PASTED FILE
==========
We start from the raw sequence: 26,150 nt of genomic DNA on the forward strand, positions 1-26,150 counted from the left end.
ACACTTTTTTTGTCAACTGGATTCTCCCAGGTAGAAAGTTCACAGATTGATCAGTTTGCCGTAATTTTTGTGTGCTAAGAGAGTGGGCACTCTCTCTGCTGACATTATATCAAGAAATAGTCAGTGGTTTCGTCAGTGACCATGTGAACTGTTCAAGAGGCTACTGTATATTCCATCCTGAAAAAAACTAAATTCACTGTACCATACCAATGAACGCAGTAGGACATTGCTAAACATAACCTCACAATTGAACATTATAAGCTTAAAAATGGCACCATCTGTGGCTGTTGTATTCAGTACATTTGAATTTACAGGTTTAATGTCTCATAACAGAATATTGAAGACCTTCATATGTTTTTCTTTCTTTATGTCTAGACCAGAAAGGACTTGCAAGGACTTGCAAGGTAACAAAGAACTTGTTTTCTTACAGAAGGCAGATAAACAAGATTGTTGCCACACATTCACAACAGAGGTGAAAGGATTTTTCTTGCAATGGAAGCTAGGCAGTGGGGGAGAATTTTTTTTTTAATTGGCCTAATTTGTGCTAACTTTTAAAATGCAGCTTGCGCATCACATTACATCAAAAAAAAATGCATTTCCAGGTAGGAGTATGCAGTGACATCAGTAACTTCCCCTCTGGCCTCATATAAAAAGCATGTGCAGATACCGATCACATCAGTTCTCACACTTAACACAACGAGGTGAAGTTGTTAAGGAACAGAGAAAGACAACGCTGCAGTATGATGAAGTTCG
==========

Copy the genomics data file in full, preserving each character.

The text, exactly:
We start from the raw sequence: 26,150 nt of genomic DNA on the forward strand, positions 1-26,150 counted from the left end.
ACACTTTTTTTGTCAACTGGATTCTCCCAGGTAGAAAGTTCACAGATTGATCAGTTTGCCGTAATTTTTGTGTGCTAAGAGAGTGGGCACTCTCTCTGCTGACATTATATCAAGAAATAGTCAGTGGTTTCGTCAGTGACCATGTGAACTGTTCAAGAGGCTACTGTATATTCCATCCTGAAAAAAACTAAATTCACTGTACCATACCAATGAACGCAGTAGGACATTGCTAAACATAACCTCACAATTGAACATTATAAGCTTAAAAATGGCACCATCTGTGGCTGTTGTATTCAGTACATTTGAATTTACAGGTTTAATGTCTCATAACAGAATATTGAAGACCTTCATATGTTTTTCTTTCTTTATGTCTAGACCAGAAAGGACTTGCAAGGACTTGCAAGGTAACAAAGAACTTGTTTTCTTACAGAAGGCAGATAAACAAGATTGTTGCCACACATTCACAACAGAGGTGAAAGGATTTTTCTTGCAATGGAAGCTAGGCAGTGGGGGAGAATTTTTTTTTTAATTGGCCTAATTTGTGCTAACTTTTAAAATGCAGCTTGCGCATCACATTACATCAAAAAAAAATGCATTTCCAGGTAGGAGTATGCAGTGACATCAGTAACTTCCCCTCTGGCCTCATATAAAAAGCATGTGCAGATACCGATCACATCAGTTCTCACACTTAACACAACGAGGTGAAGTTGTTAAGGAACAGAGAAAGACAACGCTGCAGTATGATGAAGTTCG